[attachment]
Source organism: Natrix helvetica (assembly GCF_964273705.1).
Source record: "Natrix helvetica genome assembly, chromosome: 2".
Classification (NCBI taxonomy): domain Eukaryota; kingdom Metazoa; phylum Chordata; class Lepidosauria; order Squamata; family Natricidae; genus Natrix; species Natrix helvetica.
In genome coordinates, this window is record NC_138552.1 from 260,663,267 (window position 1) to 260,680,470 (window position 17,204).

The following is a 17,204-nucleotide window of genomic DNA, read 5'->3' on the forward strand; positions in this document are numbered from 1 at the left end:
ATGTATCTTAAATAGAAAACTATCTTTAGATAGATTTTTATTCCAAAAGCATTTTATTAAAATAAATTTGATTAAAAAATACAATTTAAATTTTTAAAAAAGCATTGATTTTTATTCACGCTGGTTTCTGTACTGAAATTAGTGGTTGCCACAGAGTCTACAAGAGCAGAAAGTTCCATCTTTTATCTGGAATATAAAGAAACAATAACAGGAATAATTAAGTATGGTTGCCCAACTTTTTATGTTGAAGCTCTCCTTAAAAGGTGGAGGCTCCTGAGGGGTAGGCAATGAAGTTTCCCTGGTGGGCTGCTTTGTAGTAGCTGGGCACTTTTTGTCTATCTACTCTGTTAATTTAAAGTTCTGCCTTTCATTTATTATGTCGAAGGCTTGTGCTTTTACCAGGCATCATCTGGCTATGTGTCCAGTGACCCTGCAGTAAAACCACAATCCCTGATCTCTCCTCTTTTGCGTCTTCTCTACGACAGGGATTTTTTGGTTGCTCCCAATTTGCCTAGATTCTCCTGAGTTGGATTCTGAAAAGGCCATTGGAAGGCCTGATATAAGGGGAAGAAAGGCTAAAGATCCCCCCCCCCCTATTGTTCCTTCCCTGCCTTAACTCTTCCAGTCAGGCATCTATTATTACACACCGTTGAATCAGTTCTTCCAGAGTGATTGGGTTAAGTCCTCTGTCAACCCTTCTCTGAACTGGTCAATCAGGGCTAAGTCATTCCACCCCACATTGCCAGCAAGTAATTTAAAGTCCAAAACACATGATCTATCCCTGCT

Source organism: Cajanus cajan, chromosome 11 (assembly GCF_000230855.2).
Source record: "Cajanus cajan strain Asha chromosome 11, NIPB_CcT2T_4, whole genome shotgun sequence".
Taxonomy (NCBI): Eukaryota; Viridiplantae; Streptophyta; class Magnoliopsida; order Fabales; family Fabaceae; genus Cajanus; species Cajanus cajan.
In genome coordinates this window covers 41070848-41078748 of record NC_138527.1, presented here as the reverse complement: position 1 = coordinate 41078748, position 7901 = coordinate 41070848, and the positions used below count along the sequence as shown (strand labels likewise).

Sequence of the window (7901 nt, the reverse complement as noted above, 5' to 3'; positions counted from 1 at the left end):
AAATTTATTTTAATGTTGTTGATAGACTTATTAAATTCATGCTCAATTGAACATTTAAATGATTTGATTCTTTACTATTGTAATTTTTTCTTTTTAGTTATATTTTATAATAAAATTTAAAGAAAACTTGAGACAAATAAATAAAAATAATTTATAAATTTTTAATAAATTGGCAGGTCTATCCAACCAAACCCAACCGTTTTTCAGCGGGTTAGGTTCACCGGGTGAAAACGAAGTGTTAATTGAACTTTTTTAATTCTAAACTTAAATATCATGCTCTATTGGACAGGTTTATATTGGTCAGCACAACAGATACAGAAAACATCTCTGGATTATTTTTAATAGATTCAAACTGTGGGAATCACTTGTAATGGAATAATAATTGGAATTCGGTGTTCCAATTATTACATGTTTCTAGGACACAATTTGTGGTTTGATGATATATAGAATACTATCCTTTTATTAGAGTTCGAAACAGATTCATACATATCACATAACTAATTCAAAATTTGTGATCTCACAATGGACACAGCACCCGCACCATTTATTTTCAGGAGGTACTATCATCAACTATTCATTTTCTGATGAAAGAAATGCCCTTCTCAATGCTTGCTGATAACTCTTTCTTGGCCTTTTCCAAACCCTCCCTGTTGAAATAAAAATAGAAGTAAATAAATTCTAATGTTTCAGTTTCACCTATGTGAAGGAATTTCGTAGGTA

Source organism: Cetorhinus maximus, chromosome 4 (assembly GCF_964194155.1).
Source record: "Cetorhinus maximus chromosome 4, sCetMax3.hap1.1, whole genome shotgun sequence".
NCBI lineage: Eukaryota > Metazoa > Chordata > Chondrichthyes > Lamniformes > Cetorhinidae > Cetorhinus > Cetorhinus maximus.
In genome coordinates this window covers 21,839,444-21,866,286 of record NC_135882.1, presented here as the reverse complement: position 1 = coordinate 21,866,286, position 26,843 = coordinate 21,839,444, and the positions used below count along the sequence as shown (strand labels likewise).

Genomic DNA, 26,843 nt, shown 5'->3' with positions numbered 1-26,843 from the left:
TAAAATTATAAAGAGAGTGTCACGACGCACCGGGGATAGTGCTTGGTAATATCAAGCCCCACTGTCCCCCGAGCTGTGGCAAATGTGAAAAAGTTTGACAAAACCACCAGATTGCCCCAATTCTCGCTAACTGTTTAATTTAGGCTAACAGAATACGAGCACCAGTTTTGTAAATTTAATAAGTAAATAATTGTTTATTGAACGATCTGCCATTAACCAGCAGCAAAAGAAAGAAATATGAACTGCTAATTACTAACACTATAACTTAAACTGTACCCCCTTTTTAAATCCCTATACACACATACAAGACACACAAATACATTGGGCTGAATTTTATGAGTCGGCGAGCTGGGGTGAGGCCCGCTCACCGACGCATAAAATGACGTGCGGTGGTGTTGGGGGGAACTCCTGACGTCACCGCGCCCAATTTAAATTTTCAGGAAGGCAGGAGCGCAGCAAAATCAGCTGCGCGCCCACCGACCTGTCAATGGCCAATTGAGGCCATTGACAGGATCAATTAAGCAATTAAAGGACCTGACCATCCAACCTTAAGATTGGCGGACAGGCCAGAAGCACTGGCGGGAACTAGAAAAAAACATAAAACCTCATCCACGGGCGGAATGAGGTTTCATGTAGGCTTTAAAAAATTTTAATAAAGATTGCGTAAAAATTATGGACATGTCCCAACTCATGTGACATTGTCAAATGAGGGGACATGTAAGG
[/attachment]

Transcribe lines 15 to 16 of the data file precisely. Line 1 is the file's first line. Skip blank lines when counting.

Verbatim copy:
NCBI lineage: Eukaryota > Metazoa > Chordata > Chondrichthyes > Lamniformes > Cetorhinidae > Cetorhinus > Cetorhinus maximus.
In genome coordinates this window covers 21,839,444-21,866,286 of record NC_135882.1, presented here as the reverse complement: position 1 = coordinate 21,866,286, position 26,843 = coordinate 21,839,444, and the positions used below count along the sequence as shown (strand labels likewise).